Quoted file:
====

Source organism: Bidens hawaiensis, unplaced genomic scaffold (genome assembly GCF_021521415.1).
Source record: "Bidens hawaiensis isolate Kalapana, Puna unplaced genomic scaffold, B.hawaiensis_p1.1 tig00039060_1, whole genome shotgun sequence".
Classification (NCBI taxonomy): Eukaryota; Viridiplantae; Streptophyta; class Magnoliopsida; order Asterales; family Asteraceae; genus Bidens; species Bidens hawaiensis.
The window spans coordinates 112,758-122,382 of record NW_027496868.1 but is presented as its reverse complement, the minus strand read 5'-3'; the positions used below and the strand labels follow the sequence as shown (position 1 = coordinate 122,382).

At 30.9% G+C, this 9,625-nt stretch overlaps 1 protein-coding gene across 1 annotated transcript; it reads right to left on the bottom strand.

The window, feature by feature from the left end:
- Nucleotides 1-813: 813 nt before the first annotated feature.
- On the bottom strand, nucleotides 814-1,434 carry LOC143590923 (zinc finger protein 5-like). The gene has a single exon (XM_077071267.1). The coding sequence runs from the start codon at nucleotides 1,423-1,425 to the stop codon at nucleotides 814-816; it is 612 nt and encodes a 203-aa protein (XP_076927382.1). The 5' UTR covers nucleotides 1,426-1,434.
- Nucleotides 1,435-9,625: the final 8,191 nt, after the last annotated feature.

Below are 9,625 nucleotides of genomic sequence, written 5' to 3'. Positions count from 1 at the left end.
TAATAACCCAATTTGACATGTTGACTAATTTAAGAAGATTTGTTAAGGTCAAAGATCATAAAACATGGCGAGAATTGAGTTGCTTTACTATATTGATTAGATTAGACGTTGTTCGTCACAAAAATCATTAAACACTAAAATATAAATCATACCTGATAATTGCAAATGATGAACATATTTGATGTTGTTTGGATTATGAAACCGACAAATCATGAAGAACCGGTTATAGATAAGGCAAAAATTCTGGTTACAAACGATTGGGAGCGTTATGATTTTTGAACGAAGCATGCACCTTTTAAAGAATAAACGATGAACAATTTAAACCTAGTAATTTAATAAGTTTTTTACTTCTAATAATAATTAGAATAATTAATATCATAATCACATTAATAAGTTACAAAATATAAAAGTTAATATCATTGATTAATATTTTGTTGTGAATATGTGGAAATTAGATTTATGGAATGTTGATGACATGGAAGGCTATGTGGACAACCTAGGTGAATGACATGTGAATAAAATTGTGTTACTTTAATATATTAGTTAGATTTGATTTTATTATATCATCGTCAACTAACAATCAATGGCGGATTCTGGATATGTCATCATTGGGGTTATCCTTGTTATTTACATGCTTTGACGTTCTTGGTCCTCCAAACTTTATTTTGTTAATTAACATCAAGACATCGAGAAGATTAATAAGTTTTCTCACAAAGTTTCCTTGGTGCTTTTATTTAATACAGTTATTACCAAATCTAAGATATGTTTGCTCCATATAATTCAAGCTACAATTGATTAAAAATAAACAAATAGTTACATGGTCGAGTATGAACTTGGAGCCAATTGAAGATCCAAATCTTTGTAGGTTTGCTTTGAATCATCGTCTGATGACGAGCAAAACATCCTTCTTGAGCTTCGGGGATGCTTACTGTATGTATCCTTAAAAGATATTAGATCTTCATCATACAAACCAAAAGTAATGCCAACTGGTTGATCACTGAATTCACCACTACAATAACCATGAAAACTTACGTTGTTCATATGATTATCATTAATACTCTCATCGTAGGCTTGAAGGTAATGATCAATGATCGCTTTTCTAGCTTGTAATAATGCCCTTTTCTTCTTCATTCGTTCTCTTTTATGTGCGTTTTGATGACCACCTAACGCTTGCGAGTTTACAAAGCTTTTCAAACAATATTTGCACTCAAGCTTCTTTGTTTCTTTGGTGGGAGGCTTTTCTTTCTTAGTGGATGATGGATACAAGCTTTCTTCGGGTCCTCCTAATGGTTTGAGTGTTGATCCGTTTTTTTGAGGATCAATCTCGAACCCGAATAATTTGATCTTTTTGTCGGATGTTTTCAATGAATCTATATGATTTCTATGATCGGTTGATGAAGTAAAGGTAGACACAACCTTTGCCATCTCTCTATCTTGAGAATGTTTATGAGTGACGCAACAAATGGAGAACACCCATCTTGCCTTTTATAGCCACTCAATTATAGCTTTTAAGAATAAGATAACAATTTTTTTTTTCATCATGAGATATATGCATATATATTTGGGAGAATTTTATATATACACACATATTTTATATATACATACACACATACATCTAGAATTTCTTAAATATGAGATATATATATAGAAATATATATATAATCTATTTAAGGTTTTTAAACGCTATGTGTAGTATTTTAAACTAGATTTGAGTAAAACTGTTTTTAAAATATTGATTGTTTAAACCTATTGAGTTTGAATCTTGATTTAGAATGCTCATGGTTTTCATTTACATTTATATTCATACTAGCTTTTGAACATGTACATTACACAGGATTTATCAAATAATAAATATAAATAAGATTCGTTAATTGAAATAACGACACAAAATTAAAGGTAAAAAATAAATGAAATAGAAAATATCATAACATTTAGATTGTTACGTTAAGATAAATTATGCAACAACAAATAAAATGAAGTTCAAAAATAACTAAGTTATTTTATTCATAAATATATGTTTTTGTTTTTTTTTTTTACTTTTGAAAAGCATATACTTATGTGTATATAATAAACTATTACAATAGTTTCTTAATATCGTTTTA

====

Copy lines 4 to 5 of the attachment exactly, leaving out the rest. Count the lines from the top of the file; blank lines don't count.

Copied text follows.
The window spans coordinates 112,758-122,382 of record NW_027496868.1 but is presented as its reverse complement, the minus strand read 5'-3'; the positions used below and the strand labels follow the sequence as shown (position 1 = coordinate 122,382).

At 30.9% G+C, this 9,625-nt stretch overlaps 1 protein-coding gene across 1 annotated transcript; it reads right to left on the bottom strand.